Monday, October 30, 2006

Bushnell, FL

On Saturday we drove a whopping 47 miles to Bushnell. Don't even try looking it up on a map, I highly doubt you would find this little town. But we came here to be close to more outdoor activities...biking the Withlacoochee State Trail (yea, same one we tried to find while we were in Ocala); mountain biking in Withlacoochee State Forest; and paddling the Withlacoochee River. I just like to say "Withlacoochee".

Sunday was the day we wanted to go mountain biking in the With. State Forest - Croom District. We figured if we went around noon, on a weekend, then most likely other bikers would've already de-webbed the trails for us. (Yes, we are still obsessed with these lovely ladies!) As we were driving to the State Forest to get to the trailhead, we encountered several ominous signs that told us we would not be biking that day. First it was the pedestrians walking on the paved trail that runs alongside the State Forest - all wearing orange, even their dogs had orange vests on. Then it was the number of pickup trucks...with several men inside...all wearing camouflaged...holding guns. Hhhmmmmm. We decided to go to the main trailhead to read the postings on hunting season. This weekend was "muzzle-loading gun" hunting season. After hearing a few shots we thought we were in the middle of a civil-war reenactment. The trails were closed to non-hunters and the Fl. Forest Service Volunteers strongly encouraged us to come back later in the week. They figured the hunters were overly anxious to catch their limit being there were only a few hours left to their 3-day season. "Trigger-happy" is how we interpreted their warning...and mountain bikers could be easily mistaken for a deer. So instead they walked us (they had orange vests on) to an old cemetery from the late 1800's that they had recently unburied from the forest growth. And, they allowed us to go up into the Fire Tower to look out over the forest. Not a bad exchange for not being able to bike.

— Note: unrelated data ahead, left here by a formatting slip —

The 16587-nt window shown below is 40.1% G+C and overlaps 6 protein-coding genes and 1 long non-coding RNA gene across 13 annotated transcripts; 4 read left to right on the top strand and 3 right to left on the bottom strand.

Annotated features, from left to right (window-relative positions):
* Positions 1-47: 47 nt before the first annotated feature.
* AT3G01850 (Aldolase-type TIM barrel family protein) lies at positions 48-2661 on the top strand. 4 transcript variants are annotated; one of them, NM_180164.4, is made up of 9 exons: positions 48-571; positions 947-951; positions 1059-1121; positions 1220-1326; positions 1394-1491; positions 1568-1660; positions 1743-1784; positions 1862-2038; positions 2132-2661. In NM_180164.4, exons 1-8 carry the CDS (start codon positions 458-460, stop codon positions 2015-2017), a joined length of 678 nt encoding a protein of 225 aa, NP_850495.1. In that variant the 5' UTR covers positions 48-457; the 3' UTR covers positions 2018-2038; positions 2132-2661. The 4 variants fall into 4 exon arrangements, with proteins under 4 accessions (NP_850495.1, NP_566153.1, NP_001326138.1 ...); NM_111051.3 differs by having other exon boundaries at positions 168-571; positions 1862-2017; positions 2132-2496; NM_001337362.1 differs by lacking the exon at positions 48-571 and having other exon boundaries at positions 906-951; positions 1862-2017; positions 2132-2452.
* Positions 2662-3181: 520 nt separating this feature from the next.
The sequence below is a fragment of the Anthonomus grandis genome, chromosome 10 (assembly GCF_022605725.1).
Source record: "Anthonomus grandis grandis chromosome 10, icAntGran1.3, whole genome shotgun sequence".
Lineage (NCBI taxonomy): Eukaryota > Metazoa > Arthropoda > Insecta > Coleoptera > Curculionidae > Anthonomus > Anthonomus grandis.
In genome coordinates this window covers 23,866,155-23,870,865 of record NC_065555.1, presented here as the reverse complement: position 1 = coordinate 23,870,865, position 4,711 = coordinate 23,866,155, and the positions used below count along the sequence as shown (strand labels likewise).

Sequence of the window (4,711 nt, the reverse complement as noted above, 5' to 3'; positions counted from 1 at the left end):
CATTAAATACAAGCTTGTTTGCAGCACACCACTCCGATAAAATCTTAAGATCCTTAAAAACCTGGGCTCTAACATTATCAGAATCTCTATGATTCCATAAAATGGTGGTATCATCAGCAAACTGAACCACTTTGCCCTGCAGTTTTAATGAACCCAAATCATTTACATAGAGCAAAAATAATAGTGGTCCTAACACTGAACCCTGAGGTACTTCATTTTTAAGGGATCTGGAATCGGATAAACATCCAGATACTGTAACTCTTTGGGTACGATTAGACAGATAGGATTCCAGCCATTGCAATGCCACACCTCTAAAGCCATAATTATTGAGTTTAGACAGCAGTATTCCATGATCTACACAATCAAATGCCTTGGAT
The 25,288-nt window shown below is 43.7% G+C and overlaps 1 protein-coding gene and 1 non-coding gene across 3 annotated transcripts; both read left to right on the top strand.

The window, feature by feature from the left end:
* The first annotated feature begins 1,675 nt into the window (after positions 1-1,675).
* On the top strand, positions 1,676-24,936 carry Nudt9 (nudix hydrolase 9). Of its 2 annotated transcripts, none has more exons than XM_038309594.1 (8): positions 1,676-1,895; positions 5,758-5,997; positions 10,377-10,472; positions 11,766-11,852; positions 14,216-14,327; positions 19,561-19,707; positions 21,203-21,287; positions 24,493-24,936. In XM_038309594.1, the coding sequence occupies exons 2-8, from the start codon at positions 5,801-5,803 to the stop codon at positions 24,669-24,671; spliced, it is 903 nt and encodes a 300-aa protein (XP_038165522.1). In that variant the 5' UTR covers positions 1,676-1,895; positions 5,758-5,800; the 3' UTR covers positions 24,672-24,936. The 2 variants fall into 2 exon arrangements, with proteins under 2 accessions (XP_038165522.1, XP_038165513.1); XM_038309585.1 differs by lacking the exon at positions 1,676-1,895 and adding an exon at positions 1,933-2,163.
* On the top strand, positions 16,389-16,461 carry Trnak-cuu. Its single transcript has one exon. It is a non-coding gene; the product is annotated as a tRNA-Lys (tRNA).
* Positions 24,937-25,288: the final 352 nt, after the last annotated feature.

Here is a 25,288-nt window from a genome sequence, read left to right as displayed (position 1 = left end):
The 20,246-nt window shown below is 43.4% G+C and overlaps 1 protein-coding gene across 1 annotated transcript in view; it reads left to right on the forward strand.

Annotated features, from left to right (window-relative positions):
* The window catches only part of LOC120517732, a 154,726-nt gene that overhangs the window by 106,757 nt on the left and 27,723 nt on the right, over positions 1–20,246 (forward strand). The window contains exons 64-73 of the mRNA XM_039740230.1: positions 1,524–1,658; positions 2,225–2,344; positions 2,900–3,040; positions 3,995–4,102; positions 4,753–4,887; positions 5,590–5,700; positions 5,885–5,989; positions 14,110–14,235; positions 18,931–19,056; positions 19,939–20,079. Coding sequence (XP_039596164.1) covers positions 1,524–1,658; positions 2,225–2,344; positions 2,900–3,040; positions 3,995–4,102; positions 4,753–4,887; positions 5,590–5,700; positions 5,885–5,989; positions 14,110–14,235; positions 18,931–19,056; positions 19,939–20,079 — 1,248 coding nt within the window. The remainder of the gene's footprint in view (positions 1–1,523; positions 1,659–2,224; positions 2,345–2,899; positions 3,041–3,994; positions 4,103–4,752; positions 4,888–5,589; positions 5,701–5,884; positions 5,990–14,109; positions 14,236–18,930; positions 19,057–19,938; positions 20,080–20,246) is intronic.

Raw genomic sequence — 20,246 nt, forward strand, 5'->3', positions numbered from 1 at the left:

We did still want to bike, so we drove to the Nobleton Trailhead for the Withlacoochee State Trail. The trail runs for a total of 46 miles, one-way. We rode to the town of Inverness and back for a 32-mile round-trip ride. The trail is paved, and is generally flat. By that I mean that the hills are long and gradual, but noticeable. There are trees lining both sides of the trail most of the way in this section. It is primarily a rural, residential area. In one area you can find several gopher tortoise holes dug into the sides of the sandy banks - just be careful you don't run over one of these large tortoises, that would be one heckuva speed bump! There were a number of other riders and walkers enjoying this path. Once we reached Inverness, we stopped at Liberty Park to check out the weekend-long Cooter Fest. Note: a Cooter is a turtle. Apparently, most of Florida's turtles are a type of 'cooter'. It was a family-festival, with all of the kids entering Halloween-costume contests; kayak-races; and there were fair rides, etc. We enjoyed the Hawaiian Shaved Ice before heading back down the trail.

Crystal River, FL - Manatees